Brahman (Sanskrit: ब्रह्म, "the Supreme Being; the Absolute Reality; Godhead"), from the verb brh, "to grow", and connotes "immensity" — is the impersonal and immanent, infinite cause and support of the universe that has no form or attributes. The uncaused cause of the Universe; satchidānanda (Existence-Consciousness-Bliss Absolute), The Eternal Changeless Reality, not conditioned by time, space and causation. Brahman is the basis, source and support of everything — the transcendent reality which is the Divine Ground of all matter, energy, time, space, being, and everything beyond in this universe. Its nature consists of the three incommunicable attributes of (1) sat (Absolute Being), (2) chit (Consciousness), (3) ananda (Bliss). This Supreme Being assumes a dual nature — Male and Female. The male aspect is known as Purusha which means “that-which-fills” — and the Female aspect is known as Shakti which translates as “Energy” or “Dynamic Force” or Prakriti — material nature. Also called as Paramātman (Universal Self), Parasiva, Ultimate Reality, Supreme Being or the Absolute.
The Vedas depict Brahman as the Ultimate Reality, the Absolute or Paramātman (Universal Self). Brahman is the indescribable, inexhaustible, incorporeal, omniscient, omnipresent, original, first, eternal, both transcendent and immanent, absolute infinite existence, and the ultimate principle who is without a beginning, without an end , who is hidden in all and who is the cause, source, material and effect of all creation known, unknown and yet to happen in the entire universe.
Brahman (not to be confused with the deity Brahmā) is seen as a Cosmic Spirit. The personality behind Brahman is known as Parabrahman (The superior Brahman). Brahman may be viewed as Nirguna Brahman (without personal attributes) or Saguna Brahman (with attributes).
The Mundaka Upanishad says:
That supreme Brahman is infinite, and this conditioned Brahman is infinite.
The infinite proceeds from infinite.
Then through knowledge, realizing the infinitude of the infinite, it remains as infinite alone.
— Mundaka Upanishad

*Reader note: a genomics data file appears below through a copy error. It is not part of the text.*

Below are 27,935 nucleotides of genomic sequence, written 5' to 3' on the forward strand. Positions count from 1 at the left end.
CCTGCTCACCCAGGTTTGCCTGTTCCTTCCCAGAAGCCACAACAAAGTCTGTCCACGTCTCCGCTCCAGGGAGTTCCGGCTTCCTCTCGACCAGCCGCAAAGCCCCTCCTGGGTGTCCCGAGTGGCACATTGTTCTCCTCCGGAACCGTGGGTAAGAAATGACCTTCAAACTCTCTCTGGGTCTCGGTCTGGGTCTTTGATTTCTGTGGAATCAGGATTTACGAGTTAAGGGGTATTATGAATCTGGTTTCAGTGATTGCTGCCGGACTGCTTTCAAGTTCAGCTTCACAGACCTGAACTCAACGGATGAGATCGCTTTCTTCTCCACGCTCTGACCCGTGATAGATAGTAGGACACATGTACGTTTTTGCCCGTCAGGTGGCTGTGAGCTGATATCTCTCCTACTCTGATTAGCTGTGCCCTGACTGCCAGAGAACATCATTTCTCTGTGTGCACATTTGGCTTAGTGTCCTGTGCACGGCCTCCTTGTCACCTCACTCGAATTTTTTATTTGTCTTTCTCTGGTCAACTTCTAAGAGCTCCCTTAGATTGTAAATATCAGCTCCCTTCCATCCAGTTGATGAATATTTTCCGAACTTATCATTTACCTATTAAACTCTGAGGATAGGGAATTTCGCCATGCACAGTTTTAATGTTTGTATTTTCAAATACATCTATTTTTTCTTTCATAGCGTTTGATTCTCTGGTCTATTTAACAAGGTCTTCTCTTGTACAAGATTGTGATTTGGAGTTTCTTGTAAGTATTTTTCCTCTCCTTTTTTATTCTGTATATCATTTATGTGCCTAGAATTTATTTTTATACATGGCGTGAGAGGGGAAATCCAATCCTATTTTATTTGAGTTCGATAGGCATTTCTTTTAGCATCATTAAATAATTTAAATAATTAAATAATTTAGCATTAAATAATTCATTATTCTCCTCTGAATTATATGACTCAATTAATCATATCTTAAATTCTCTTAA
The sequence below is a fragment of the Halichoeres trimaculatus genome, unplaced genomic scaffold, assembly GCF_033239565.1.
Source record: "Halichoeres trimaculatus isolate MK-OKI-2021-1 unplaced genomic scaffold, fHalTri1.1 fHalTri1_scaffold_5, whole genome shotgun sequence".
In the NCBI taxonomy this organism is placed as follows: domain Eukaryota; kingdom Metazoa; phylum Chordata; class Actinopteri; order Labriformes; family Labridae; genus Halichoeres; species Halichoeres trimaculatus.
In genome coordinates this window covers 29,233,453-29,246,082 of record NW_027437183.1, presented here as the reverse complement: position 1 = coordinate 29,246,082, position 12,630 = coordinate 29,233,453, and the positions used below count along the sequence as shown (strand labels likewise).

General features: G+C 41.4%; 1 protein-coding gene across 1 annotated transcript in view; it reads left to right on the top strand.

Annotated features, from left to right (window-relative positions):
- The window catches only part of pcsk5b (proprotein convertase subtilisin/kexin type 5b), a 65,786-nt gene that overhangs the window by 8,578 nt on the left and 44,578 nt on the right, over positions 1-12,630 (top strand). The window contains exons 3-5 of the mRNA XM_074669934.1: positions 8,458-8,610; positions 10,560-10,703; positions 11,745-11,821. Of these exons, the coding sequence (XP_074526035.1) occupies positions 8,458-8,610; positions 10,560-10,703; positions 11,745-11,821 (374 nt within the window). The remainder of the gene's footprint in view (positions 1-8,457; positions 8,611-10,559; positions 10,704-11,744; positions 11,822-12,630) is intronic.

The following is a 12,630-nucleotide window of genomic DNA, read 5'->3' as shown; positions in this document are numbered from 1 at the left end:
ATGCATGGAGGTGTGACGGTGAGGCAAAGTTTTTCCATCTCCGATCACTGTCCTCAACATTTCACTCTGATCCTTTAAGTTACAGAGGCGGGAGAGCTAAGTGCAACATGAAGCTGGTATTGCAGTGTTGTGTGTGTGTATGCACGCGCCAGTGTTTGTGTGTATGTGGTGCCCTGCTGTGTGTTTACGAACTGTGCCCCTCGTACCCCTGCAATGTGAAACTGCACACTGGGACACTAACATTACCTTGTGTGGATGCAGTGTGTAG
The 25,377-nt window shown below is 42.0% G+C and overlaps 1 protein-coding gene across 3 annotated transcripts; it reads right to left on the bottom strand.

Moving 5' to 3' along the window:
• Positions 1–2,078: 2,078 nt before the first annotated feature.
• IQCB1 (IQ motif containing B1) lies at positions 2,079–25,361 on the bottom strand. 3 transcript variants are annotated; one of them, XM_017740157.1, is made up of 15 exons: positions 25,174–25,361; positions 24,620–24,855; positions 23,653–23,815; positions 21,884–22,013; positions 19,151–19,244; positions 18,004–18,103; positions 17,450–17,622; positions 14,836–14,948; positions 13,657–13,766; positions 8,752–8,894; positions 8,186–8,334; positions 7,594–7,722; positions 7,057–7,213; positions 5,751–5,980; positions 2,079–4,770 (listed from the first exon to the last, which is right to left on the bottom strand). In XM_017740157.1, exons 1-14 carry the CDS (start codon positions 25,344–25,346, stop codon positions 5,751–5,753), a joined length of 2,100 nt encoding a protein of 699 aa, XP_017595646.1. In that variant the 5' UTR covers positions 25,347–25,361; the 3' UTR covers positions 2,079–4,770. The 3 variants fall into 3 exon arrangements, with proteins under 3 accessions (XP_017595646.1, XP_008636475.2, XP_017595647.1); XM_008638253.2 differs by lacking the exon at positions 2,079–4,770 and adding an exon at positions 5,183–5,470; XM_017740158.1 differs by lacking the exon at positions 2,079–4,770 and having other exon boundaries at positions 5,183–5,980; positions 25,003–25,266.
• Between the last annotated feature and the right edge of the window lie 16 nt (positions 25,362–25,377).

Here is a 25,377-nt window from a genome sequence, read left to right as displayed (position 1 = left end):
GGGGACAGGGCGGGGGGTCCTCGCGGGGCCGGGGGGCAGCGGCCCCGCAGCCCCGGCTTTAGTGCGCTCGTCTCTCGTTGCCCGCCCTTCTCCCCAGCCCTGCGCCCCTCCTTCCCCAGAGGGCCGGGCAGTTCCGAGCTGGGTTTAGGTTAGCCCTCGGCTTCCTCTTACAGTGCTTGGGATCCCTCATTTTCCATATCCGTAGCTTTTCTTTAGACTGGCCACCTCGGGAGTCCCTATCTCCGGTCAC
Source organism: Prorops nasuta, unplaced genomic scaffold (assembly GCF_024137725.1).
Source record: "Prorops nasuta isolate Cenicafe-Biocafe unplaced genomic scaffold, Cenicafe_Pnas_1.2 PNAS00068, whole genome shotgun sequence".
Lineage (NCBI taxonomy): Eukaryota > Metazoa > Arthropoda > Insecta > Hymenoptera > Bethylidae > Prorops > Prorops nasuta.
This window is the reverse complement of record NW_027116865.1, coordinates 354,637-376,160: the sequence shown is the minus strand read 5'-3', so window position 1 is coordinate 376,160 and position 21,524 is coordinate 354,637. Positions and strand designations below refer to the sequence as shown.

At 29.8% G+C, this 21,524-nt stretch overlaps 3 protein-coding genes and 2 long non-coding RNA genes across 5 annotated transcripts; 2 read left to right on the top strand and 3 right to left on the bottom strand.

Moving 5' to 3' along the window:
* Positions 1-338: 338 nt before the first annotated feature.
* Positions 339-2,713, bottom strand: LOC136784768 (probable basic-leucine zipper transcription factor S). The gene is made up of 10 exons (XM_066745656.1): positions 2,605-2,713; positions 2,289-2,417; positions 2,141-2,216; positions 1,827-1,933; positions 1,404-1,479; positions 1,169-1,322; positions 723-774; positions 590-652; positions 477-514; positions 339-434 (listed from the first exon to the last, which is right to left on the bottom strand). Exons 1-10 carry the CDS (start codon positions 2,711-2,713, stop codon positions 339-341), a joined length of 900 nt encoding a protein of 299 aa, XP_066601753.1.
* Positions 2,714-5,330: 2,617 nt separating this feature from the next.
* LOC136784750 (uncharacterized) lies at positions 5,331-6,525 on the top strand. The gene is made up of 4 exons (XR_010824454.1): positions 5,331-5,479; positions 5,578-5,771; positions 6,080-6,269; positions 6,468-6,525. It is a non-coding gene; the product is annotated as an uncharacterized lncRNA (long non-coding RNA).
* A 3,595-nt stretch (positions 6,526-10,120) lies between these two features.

Brahman is not an object, as It is Adrisya, beyond the reach of the eyes. Hence the Upanishads declare: “Neti Neti—not this, not this….” This does not mean that Brahman is a negative concept, or a metaphysical abstraction, or a nonentity, or a void. It is not another. It is all-full, infinite, changeless, self-existent, self-delight, self-knowledge and self-bliss. It is Svarupa, essence. It is the essence of the knower. It is the Drashta (Seer), Turiya (Transcendent) and Sakshi (Silent Witness).
Brahman is said to be eternal, genderless, omnipotent, omniscient, and omnipresent, and ultimately indescribable in the human language. It can be at best described as infinite Being, infinite Consciousness and infinite Bliss. Brahman is regarded as the source and essence of the material universe. It is pure being. Brahman manifests as Hiranyagarbha, the "world soul", which also can take many forms or manifestations of the thousands of gods. It was deemed a singular substrate from which all that is arises, and debuts with this verse:
Great indeed are the devas who have sprung out of Brahman.
— Atharva Veda
Essentially, it is also beyond being and non-being alike, and thus does not quite fit with the usual connotations of the word God and even the concept of monism. For this reason, some authors use the word 'Godhead' for Brahman, to distinguish it from the usual usage of the word 'God'. To call this concept 'God' would be imprecise. The closest interpretation of the term can be found in the Taittariya Upanishad where Brahman is described in the following manner:
satyam jnanam anantam brahman
"Brahman is of the nature of truth, knowledge and infinity"
Thus, Brahman is the origin and end of all things, material or otherwise. Brahman is the root source and Divine Ground of everything that exists, and does not exist.
The Hindu scriptures declare that Brahman (the impersonal God) is beyond description, and can be understood only through direct spiritual experience. Nevertheless, for the benefit of others, the ancient Hindu sages who experienced Brahman attempted to describe their experiences, as recorded in the ancient Vedic texts known as the Upanishads.
Several mahā-vākyas, or great sayings, indicate what the principle of Brahman is:
"Brahman is knowledge"
ayam ātmā brahma
"The Self (or the Soul) is Brahman"
"I am Brahman"
tat tvam asi
"You are that"
sarvam khalv idam brahma
"All this that we see in the world is Brahman"